------------ ----------- -------- ----------- ----------- ----------- ------ ------  
43659        776         1        26          2           12          1      6  
43659        777         3        26          2           12          1      6  
43659        778         1        26          2           12          1      6  
43659        771         1        26          2           12          1      6  
43659        772         1        26          2           12          1      6  
43659        773         2        26          2           12          1      6  
43659        774         1        26          2           12          1      6  
43659        714         3        26          2           12          1      6  
43659        716         1        26          2           12          1      6  
43659        709         6        26          2           12          1      6  
43659        712         2        26          2           12          1      6  
43659        711         4        26          2           12          1      6  
43664        772         1        14          1           8           1      4  
43664        775         4        14          1           8           1      4  
43664        714         1        14          1           8           1      4  
43664        716         1        14          1           8           1      4  
43664        777         2        14          1           8           1      4  
43664        771         3        14          1           8           1      4  
43664        773         1        14          1           8           1      4  
43664        778         1        14          1           8           1      4  

Various time and date datatypes in SQL server overview

Reference: Robert Hartmann  on SQLSERVERCENTRAL.COM 

Various time and date datatypes in SQL server:

Type Format Range Accuracy Storage in bytes User defined precision
time hh:mm:ss [.nnnnnnn] 00:00:00.0000000
through
23:59:59.9999999
100 nanoseconds 3 to 5 Yes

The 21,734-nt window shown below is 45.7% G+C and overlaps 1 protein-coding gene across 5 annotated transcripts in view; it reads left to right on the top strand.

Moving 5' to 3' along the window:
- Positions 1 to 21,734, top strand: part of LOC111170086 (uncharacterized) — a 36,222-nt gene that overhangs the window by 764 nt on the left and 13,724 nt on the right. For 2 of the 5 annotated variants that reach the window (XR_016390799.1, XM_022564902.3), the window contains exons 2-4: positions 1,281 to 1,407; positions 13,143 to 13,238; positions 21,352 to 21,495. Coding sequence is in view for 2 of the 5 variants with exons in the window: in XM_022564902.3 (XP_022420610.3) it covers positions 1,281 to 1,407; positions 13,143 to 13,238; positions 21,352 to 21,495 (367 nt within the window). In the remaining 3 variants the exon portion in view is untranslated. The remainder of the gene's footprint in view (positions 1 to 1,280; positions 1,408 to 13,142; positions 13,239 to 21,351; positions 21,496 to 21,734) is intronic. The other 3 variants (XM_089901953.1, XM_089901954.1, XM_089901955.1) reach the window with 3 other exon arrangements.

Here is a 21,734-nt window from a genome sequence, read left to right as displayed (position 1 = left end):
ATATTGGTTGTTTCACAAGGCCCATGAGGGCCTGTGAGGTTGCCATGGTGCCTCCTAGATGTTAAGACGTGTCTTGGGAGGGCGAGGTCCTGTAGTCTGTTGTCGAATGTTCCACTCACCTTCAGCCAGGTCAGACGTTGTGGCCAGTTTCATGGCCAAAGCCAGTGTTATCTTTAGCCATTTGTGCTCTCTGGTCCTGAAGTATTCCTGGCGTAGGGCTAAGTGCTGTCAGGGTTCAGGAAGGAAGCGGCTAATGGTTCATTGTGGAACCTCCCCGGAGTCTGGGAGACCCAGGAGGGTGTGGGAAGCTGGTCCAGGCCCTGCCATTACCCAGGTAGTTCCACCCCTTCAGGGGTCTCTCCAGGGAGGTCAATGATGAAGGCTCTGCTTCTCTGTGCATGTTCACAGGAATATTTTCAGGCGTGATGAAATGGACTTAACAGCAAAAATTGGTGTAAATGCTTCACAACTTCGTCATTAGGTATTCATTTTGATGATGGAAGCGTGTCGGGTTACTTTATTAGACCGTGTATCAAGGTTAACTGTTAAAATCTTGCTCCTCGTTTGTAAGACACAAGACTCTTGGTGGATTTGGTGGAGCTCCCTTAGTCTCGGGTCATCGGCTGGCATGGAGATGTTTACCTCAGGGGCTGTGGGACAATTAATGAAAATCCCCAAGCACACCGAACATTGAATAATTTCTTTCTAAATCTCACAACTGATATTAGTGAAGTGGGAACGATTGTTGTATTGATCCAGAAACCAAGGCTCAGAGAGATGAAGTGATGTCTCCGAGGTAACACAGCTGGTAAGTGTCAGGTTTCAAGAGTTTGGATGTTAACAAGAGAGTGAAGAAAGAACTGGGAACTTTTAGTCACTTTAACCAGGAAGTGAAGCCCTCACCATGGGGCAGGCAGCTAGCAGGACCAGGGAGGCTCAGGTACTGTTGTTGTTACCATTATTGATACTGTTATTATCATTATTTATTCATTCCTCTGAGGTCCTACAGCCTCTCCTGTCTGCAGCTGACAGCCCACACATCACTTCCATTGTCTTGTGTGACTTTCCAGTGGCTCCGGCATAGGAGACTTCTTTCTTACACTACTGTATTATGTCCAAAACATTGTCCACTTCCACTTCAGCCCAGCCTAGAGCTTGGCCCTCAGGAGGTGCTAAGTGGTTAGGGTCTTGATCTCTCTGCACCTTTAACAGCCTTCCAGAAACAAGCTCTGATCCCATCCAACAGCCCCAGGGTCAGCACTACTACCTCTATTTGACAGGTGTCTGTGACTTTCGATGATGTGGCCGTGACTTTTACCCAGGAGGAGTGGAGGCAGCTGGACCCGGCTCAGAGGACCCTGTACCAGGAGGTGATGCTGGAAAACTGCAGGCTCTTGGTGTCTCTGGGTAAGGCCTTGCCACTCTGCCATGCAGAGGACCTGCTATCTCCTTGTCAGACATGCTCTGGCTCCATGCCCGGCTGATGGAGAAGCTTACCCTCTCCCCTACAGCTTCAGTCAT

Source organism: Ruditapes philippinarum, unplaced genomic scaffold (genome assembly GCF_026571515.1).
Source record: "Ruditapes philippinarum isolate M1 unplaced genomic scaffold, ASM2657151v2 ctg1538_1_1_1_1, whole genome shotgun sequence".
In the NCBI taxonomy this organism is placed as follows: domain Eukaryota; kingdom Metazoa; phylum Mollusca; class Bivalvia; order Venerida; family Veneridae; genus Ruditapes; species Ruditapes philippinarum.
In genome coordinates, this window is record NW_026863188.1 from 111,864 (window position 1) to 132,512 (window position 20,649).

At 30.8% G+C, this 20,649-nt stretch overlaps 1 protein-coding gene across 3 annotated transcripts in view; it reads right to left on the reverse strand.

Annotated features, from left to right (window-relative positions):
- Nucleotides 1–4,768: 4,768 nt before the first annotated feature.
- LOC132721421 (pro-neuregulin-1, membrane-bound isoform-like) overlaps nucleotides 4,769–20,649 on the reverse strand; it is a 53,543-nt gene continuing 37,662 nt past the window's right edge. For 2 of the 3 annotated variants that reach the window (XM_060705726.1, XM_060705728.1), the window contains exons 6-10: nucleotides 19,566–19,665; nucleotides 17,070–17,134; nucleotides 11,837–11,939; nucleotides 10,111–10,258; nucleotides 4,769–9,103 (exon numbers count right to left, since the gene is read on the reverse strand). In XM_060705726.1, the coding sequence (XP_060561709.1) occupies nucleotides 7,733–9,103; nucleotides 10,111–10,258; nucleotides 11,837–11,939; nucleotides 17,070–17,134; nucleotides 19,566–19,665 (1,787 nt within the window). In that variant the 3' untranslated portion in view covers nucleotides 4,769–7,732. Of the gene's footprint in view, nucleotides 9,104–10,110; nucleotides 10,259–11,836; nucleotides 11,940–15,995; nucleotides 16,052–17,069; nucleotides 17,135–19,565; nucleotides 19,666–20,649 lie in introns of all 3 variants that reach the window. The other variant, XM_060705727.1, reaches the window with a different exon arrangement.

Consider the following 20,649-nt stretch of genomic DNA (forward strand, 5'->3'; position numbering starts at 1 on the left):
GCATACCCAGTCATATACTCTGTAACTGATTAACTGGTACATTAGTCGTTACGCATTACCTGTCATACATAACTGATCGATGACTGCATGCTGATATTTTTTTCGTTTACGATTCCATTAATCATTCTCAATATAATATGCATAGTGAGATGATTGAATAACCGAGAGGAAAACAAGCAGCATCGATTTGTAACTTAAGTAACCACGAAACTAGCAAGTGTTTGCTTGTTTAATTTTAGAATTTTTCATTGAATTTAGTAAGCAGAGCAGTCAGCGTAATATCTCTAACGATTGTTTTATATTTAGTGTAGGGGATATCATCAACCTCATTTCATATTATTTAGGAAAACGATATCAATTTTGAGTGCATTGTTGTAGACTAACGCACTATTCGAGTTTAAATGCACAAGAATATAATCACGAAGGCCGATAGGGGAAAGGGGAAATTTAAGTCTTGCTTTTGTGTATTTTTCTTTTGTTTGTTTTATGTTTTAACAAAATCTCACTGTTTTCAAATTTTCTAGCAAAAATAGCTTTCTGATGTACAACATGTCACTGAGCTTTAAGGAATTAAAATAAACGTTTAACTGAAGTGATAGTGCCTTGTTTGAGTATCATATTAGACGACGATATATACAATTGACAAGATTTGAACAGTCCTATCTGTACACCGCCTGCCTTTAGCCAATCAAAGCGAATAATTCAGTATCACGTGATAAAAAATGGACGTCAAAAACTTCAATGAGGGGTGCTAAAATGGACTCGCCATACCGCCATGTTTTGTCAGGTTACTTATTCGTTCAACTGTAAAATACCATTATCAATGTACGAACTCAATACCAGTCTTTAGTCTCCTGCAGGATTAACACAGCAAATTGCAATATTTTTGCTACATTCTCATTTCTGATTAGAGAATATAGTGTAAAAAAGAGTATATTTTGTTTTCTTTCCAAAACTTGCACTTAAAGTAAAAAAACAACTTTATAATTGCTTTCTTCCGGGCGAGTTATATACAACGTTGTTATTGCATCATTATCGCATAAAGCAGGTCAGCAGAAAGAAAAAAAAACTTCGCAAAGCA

date YYYY-MM-DD 0001-01-01 through
9999-12-31
1 day 3 No
smalldatetime YYYY-MM-DD
hh:mm:ss
1900-01-01 through
2079-06-06
1 minute 4 No
datetime YYYY-MM-DD
hh:mm:ss [.nnn]
1753-01-01 through
9999-12-31
0.00333 seconds 8 No
datetime2 YYYY-MM-DD
hh:mm:ss [.nnnnnnn]
0001-01-01
00:00:00.0000000
through 9999-12-31
23:59:59.9999999
100 nanoseconds 6 to 8 Yes
datetimeoffset YYYY-MM-DD 0001-01-01
00:00:00.0000000
through 9999-12-31
23:59:59.9999999
(int UTC)
100 nanoseconds 8 to 10
(2 for
zone)
Yes

SQL OpenQuery Samples

The OPENQUERY command is used to initiate an ad-hoc distributed query using a linked-server.
It is initiated by specifying OPENQUERY as the table name in the from clause.
Essentially, it opens a linked server, then executes a query as if executing from that server.

While executing queries directly and receiving data directly in this way is not bad, there are implications when trying to join the results of OPENQUERY with a local table.
Typically joining remote tables with local tables across the network is not the most efficient method of querying.
In some cases it may be better to subscribe to a remote table by importing it locally, then joining it locally.

Examples:

select * from OPENQUERY (OracleSvr, ‘SELECT name FROM joe.titles WHERE id = 101’)

UPDATE OPENQUERY (OracleSvr, ‘SELECT name FROM joe.titles WHERE id = 101’)
SET name = ‘ADifferentName’;

INSERT OPENQUERY (OracleSvr, ‘SELECT name FROM joe.titles’)
VALUES (‘NewTitle’);
INSERT OPENQUERY (OracleSvr, ‘SELECT name FROM joe.titles’)
SELECT name FROM DBO.LOCALSQLSERVERTABLETILES;

DELETE OPENQUERY (OracleSvr, ‘SELECT name FROM joe.titles WHERE name = ”NewTitle”’);

MSDN OPENQUERY Reference and SqlServerPlanet OpenQuery Reference